Older adults underrepresented in atopic dermatitis research

October 20, 2020
John Jesitus

John Jesitus is a medical writer based in Westminster, CO.

A recent review reveals older adults are underrepresented in trials investigating systemic immunomodulators as a treatment for atopic dermatitis.

The lack of older adults in trials of systemic immunomodulators for atopic dermatitis (AD) means that available evidence may not be safely generalizable to these patients, according to a recent review. 

“Both psoriasis and atopic dermatitis are common in older adults. And older adults in general are more at risk for adverse events from medications. We need to know how effective and safe medications for psoriasis and atopic dermatitis are in this population,” says lead study author Aaron Drucker, M.D., ScM. Dr. Drucker is a clinician scientist in the Division of Dermatology at Women’s College Hospital and Women’s College Research Institute and assistant professor in the Department of Medicine at the University of Toronto.

Age-related changes in drug metabolism, as well as the likelihood of increased comorbidities and polypharmacy, make older patients more susceptible to drug-related adverse events, study authors write. For example, methotrexate is considered less safe in this population due to reduced renal clearance. Similarly, cyclosporine is contraindicated in patients with renal impairment, uncontrolled hypertension or relevant malignancies; cyclosporine also interacts with many common medications.

Research from the United States and the United Kingdom suggests that the prevalence of AD in people over 65 years old is approximately 7%. Yet according to the review, published online Aug. 19, 2020 in JAMA Dermatology, none of the trials analyzed reported separate efficacy or safety outcomes for older adults.

Investigators searched the Cochrane Central Register of Controlled Trials, Embase, MEDLINE and clinicaltrials.gov through Nov. 7, 2019. Ultimately, 32 trials including 4547 participants total met inclusion criteria.

Of these 32 trials, 11 (most involving cyclosporine) reported explicit upper age limits ranging from 42 to 70 years. Although seven of 12 dupilumab (Dupixent, Sanofi and Regeneron) trials lacked upper age limits, only 67 of 1472 total participants (4%) were over age 65; the gender of older participants was not reported. Overall, 10 trials included at least one participant age 65 or older.

More than two-thirds of the studies reviewed used eligibility criteria that may have disproportionately excluded older patients. The most frequent examples of such criteria included history or presence of malignant neoplasms (56%), uncontrolled hypertension (28%), renal or pelvic dysfunction (25%), use of drugs likely to interfere with study drugs’ pharmacokinetics (22%) and abnormal laboratory values (19%).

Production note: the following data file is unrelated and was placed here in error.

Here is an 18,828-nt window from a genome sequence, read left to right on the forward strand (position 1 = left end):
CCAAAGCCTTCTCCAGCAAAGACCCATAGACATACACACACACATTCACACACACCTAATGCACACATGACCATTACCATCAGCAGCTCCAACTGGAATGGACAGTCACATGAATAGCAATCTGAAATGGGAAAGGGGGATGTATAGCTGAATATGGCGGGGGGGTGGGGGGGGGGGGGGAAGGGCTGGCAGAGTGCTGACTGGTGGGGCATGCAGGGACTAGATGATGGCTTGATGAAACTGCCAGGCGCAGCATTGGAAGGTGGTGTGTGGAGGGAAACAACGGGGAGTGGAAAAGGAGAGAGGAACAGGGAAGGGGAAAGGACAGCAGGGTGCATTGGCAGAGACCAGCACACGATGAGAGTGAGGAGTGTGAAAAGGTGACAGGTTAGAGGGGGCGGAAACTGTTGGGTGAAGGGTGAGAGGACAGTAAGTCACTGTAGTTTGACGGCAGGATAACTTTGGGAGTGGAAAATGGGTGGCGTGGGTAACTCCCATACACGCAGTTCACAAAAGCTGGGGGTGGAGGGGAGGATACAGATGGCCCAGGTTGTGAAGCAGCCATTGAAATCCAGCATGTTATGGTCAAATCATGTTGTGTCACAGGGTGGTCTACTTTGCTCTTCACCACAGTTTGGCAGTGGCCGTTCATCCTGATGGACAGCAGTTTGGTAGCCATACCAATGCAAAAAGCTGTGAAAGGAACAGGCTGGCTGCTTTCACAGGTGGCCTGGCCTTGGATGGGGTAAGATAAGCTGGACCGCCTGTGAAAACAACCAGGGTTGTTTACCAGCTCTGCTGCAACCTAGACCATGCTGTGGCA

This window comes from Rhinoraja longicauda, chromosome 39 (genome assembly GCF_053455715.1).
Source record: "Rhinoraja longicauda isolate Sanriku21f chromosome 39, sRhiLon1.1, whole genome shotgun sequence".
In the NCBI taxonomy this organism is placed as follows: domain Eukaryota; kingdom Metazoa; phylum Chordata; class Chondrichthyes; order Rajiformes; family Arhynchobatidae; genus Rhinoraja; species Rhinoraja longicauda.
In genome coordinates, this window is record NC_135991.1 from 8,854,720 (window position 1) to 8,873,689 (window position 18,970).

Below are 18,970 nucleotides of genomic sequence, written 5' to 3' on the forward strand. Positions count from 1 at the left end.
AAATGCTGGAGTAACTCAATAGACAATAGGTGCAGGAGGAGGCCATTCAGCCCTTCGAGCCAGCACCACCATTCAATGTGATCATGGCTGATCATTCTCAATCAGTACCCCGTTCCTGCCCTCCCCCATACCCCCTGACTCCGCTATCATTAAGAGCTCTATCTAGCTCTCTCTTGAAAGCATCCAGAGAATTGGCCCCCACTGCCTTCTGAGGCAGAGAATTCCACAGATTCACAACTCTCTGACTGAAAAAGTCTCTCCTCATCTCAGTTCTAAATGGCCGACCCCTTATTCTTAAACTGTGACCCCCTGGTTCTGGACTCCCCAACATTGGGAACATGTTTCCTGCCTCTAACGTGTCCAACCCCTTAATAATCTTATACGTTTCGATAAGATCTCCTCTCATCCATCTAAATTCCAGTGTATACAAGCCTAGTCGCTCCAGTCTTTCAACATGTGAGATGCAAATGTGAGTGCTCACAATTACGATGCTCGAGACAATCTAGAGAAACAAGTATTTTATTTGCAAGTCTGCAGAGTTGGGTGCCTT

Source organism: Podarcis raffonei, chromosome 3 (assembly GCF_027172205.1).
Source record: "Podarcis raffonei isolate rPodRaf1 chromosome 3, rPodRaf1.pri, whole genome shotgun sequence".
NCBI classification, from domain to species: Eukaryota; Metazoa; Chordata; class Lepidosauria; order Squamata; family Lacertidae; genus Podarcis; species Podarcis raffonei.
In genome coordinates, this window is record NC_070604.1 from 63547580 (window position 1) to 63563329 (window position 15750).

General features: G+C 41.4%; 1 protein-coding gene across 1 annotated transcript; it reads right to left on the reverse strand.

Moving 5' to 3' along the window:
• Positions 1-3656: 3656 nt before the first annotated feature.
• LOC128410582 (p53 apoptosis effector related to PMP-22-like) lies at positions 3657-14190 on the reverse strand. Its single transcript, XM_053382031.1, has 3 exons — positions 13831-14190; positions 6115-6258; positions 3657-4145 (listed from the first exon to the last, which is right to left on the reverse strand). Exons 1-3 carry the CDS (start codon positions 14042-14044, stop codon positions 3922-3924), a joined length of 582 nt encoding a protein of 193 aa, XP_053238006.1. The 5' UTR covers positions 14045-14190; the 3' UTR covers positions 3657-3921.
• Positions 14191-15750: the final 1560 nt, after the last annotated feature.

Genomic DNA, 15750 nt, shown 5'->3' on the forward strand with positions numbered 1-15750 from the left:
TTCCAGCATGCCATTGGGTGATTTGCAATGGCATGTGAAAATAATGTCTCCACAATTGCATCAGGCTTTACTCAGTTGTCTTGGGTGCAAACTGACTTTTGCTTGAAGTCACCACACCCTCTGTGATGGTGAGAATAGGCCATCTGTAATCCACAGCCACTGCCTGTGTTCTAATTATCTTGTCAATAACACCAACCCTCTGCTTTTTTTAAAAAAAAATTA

The situation in AD is not unique, authors add, as stringent criteria of clinical trials in many diseases may indirectly exclude older adults. The widely used major diagnostic criterion of flexural dermatitis may represent another obstacle because flexural dermatitis occurs less commonly in older adults than in younger adults and children. 

Dr. Drucker says he hopes that the study’s findings bring awareness to the dearth of data regarding older adults in studies of systemic AD drugs. “When we pick treatments and counsel our patients on these drugs,” he says. “that should be part of the discussion. We have to do the best with the data we have, which in a way means flying blind. We have to use data from younger people and understand that it’s uncertain whether these data apply to older people.”

To help clarify the safety and efficacy of systemic AD treatments for older patients, Dr. Drucker and colleagues suggest conducting observational studies. While randomized clinical trials are the ideal study design, Dr. Drucker notes, such trials are expensive, resource-intensive and unlikely to occur for drugs already approved.

“Observational studies can be done with fewer resources and can provide very helpful data in more generalizable populations outside of clinical trials,” he says. Future trials also could increase participation of older adults by reducing comorbidity-related exclusion criteria, eliminating age-related exclusion criteria and setting specific recruitment targets for older adults.”

Reference:

1. Lam M, Zhu JW, Maqbool T, et al. Inclusion of older adults in randomized clinical trials for systemic medications for atopic dermatitis: a systematic review [published online ahead of print Aug 19, 2020]. JAMA Dermatol. 2020;10.1001/jamadermatol.2020.2940. doi:10.1001/jamadermatol.2020.2940

Disclosures:

Dr. Drucker has received institutional research funding from Sanofi and Regeneron. He has been a consultant for Sanofi and RTI Health Solutions, and his institution has received educational grants from Sanofi and Regeneron.

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